Nate Powell has a way of making every picture personable–crisp, yet dreamy, with solid black ink brush strokes complimented by dabbles of watercolor staining. And Andrew Aydin, who works on Congressman John Lewis’ staff, has obviously been instrumental in taking the vast treasure trove of information that is John Lewis’ life experience, and organizing it into an epic memoir. I particularly like the stories that attest to his core character, like growing up on an old sharecropper farm, wanting to be a preacher and practicing his talks on his chickens. These are wonderful stories that bring out the humanity behind the political battles.

These are the stories from the Civil Rights Movement that, I believe, reclaim the history and restore its heart and soul. You can’t learn about a protest movement from a government-sanctioned textbook.. they’ll make you think the whole thing was their idea. And although Congressman Lewis is now a part of that system, well… how he got there will be explained in the next two books of the trilogy.

I’m excited about what I’ve seen so far–this is an often raw, ugly–yet true history of the Civil Rights Movement in the United States. To get a glimpse of this, I’ve asked the kind folks at Top Shelf to show you the first five pages of March. I hope you see what I mean–and be sure to pick up a copy when you get the chance!

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The Silence of Our Friends (2012)

coverTitle: The Silence of Our Friends
Authors: Mark Long and Jim Demonakos
Illustrator: Nate Powell
Published: 2012 by First Second Books

L.P. Hartley said, as noted in the book, “The past is a foreign country. They do things different there.”

Taking place in Houston, Texas, in 1968, The Silence of Our Friends is a brief memoir of Mark Long’s childhood against the backdrop of his town’s peaked racial tension. The title comes from that famous quote by Martin Luther King Jr., who said, “In the end, we will remember not the words of our enemies, but the silence of our friends.”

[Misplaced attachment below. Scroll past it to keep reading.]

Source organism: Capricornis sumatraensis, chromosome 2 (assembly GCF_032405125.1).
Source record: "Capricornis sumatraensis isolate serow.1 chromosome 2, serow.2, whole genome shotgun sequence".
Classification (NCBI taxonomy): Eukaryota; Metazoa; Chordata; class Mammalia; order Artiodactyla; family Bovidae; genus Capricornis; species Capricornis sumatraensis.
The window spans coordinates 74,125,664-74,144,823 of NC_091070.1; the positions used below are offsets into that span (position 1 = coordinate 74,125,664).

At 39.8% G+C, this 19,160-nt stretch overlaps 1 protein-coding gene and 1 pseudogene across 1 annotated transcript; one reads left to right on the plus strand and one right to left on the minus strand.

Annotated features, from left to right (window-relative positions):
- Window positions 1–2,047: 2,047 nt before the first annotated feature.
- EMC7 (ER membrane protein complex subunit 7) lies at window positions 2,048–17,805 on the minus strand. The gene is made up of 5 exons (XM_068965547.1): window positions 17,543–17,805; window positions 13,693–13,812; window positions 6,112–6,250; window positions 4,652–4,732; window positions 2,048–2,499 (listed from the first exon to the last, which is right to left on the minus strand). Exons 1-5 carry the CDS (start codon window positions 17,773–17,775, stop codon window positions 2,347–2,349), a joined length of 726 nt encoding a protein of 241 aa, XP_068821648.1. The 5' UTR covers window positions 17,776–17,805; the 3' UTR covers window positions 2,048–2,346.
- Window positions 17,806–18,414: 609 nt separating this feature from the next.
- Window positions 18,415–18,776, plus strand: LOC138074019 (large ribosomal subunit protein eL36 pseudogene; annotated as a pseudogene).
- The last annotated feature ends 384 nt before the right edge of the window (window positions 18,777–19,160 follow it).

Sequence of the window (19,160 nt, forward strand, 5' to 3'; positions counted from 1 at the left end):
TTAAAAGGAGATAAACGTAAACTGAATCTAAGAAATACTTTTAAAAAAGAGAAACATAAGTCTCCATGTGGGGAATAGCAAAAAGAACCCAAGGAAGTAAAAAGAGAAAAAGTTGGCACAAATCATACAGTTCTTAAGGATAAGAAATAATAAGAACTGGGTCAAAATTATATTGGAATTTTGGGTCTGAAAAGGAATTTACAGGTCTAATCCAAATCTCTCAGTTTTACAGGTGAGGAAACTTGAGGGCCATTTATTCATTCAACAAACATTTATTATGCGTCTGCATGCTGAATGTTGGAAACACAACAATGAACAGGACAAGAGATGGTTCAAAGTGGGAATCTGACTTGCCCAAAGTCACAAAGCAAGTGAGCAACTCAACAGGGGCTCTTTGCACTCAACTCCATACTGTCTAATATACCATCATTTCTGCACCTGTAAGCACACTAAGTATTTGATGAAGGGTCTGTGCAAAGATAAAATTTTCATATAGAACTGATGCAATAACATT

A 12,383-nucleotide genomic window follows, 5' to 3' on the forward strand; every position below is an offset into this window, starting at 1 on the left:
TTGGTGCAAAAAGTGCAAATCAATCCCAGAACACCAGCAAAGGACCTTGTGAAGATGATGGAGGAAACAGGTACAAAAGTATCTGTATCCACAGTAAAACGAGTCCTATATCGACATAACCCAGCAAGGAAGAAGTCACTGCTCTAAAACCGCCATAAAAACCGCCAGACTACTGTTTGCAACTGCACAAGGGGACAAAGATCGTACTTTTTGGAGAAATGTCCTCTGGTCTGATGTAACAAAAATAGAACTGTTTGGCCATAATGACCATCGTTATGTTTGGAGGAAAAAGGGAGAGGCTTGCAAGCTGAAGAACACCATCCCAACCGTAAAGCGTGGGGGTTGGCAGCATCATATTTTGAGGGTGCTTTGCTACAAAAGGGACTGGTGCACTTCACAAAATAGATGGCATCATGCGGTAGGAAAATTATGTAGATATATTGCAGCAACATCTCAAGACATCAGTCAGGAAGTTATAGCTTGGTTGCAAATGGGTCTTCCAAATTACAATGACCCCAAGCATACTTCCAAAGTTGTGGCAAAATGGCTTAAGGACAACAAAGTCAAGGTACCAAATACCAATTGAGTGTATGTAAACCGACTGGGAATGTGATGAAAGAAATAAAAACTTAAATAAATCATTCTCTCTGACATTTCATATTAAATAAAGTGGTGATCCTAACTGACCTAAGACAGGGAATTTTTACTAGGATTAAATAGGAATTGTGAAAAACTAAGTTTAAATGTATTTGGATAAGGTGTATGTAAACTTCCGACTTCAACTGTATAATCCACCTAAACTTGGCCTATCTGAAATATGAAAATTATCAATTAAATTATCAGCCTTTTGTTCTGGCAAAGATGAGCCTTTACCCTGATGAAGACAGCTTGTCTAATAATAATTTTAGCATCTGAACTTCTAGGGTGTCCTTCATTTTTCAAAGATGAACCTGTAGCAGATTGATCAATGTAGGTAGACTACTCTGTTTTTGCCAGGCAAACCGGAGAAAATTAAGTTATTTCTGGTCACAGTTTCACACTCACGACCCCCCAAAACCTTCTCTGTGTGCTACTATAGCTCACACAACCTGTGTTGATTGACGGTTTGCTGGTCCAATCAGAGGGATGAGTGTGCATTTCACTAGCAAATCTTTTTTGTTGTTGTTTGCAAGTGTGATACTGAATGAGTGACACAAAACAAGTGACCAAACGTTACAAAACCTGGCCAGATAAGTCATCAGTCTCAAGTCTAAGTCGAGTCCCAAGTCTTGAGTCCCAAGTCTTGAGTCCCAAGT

Long was raised in a white, Liberal, Christian middle-class family—as American as apple pie, it seems. They find themselves in Houston when Mark’s father, Jack, moves the family to take a job as a TV camera man and the TV station’s “race reporter”. Through his job, Jack befriends a local Civil Rights leader, Larry, a teacher who has rallied students at a segregated university in the 3rd Ward—Houston’s impoverished African American community. The school’s administration banned the right of SNCC to organize (The Student Non-violent Coordinating Committee—a nationwide student group elemental in the rise of the Civil Rights Movement on post-secondary campuses). For more information about this history, I recommend reading a [White-written] news article from the time period, complete with all its presuppositions and bias. This 1967 piece from Harvard Crimson paints a pretty good picture, in addition to providing background on this chapter in Houston’s history.